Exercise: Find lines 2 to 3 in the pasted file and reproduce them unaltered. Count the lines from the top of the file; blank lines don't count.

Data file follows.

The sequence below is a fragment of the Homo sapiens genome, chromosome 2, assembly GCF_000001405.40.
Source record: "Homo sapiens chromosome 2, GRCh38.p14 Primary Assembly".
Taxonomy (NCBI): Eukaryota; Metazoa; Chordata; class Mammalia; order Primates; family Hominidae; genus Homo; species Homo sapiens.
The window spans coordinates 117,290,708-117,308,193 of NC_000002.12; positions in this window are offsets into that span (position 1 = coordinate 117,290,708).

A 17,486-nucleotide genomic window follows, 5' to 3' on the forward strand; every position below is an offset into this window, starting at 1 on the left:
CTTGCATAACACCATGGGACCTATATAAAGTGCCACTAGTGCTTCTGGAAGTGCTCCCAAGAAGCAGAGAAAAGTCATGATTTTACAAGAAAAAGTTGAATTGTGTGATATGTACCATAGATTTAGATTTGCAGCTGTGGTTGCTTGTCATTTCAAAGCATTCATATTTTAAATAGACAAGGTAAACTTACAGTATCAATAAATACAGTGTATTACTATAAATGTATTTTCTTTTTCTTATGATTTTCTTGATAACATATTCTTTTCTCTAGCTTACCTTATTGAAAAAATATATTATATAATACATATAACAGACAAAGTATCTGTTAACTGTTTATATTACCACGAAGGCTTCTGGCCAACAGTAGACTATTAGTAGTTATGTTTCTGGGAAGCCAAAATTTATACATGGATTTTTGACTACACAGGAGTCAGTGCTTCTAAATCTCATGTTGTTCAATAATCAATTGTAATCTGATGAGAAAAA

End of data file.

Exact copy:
Source record: "Homo sapiens chromosome 2, GRCh38.p14 Primary Assembly".
Taxonomy (NCBI): Eukaryota; Metazoa; Chordata; class Mammalia; order Primates; family Hominidae; genus Homo; species Homo sapiens.